Epoxide resins useful in this invention are described in Epoxy Resins by Lee and Neville, McGraw-Hill Book Company, 1957.
The amount of amido-amine that is used in combination with the polyepoxide resins to produce cured compositions will generally be based on the active amine hydrogen content of the amido-amine and the epoxide content of the epoxide resin. This ratio will be about 0.5 to about 1.5 amine hydrogens per each epoxide groups. The compositions can be cured at room temperature or can be cured by heating, generally at a temperature of about 100 F. to about 300 F.
The invention will now be further illustrated by reference to the following examples in which all proportions are given by weight unless otherwise specified.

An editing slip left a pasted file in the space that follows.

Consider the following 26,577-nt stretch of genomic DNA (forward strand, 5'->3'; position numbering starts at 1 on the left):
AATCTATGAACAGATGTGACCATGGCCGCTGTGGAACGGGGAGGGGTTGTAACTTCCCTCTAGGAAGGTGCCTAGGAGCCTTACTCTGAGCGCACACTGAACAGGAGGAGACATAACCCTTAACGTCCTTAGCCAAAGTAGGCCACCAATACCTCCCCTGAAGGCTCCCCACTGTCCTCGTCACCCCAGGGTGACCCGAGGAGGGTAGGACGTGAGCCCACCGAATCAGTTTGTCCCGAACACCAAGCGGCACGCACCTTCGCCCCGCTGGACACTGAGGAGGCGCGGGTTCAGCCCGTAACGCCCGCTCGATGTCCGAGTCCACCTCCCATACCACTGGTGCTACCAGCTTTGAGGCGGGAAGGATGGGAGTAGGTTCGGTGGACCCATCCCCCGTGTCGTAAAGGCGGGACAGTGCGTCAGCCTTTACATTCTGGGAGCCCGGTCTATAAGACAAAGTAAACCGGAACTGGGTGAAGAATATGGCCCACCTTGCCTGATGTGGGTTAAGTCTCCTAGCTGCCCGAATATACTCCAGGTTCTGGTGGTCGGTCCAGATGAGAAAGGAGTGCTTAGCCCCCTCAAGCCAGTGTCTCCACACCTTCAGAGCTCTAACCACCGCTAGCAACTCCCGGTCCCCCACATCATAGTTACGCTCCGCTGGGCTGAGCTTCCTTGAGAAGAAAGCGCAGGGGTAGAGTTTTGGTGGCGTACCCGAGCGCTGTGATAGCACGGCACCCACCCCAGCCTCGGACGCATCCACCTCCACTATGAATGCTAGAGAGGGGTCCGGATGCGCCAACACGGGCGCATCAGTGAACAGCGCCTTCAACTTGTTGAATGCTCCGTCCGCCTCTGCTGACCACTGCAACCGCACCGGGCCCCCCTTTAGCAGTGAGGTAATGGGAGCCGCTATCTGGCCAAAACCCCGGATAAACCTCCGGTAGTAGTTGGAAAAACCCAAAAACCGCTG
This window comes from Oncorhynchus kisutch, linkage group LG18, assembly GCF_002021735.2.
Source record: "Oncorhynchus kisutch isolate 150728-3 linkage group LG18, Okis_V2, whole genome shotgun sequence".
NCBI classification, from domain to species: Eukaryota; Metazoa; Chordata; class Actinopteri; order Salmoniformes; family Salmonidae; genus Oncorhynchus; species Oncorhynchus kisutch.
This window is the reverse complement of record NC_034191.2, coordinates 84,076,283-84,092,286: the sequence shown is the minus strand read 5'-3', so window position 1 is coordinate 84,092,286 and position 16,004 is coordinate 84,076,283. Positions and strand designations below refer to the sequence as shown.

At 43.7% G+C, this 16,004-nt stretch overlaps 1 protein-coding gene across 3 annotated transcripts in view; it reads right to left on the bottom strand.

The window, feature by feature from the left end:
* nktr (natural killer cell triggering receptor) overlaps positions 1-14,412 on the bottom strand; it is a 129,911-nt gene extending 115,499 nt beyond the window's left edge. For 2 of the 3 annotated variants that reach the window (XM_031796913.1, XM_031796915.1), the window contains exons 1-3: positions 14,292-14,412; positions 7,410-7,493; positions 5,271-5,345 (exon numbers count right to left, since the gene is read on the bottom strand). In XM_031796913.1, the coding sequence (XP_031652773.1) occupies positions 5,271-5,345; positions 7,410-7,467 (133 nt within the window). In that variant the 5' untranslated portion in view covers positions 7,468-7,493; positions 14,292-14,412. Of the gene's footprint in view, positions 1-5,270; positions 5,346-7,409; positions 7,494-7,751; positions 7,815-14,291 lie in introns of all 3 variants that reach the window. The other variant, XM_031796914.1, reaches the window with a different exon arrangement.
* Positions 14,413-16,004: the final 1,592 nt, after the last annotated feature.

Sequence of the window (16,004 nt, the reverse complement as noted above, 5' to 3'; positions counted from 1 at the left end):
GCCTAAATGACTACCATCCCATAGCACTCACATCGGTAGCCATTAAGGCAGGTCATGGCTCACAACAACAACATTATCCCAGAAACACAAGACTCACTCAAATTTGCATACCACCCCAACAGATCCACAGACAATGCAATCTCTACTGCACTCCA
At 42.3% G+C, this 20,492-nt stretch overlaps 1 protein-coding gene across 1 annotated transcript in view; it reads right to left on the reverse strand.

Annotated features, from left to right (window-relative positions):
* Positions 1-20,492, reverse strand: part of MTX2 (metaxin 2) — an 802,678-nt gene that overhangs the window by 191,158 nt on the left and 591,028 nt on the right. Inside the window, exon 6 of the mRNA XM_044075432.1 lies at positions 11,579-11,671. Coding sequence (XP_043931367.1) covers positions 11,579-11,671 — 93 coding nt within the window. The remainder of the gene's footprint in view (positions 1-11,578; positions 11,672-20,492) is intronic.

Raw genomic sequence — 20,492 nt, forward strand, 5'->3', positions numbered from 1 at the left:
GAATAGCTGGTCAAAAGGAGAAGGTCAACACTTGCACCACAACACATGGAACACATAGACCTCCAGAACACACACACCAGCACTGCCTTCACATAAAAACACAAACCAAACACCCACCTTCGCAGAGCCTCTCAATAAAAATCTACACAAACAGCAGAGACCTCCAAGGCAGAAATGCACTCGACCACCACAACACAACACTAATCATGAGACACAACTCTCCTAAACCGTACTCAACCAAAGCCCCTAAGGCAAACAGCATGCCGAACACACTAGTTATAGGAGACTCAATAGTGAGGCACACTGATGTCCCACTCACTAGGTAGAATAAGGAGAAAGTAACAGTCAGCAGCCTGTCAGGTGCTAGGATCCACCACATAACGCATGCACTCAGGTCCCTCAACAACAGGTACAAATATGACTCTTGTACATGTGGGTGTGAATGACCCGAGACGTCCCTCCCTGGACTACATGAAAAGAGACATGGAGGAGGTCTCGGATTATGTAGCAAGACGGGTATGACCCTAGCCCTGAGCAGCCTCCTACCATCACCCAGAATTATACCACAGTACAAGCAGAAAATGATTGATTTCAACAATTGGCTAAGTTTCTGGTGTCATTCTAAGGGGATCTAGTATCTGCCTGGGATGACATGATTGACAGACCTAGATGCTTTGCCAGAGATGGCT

Example 1 To a suitable reaction flask equipped with a mechanical stirrer, thermocouple and condenser were added 25.65 parts of N-oleyl-trimethylenediamine. 5.44 parts of methacrylic acid were added to the flask over a period of 20 minutes during which time the temperature of the reaction mixture rose to 135 F. The temperature of the reaction mixture was then raised to 150 F. and a blend of 6.9 parts of triethylene tetramine and 3.76 parts of water were added to the reaction mixture over a period of 55 minutes while maintaining the temperature in the range of 150 F. to 160 F. When addition of the triethylene tetramine and water had been completed, the temperature of the reaction mixture was raised to 350 F. and held in the range of 350 F. to 360 F. for 4 /2 hours. The reaction mixture was then held at 350 F. under an absolute pressure of mm. Hg for 20 minutes, while the water of reaction and the added water were removed by distillation. The reaction product had a viscosity of 145 cps. at 25 C., a density of 7.6 lbs. per gallon at 25 C., an acid value of 0.7, a Gardner color of 8 to 9 and a titratable nitrogen content of 9.75 percent.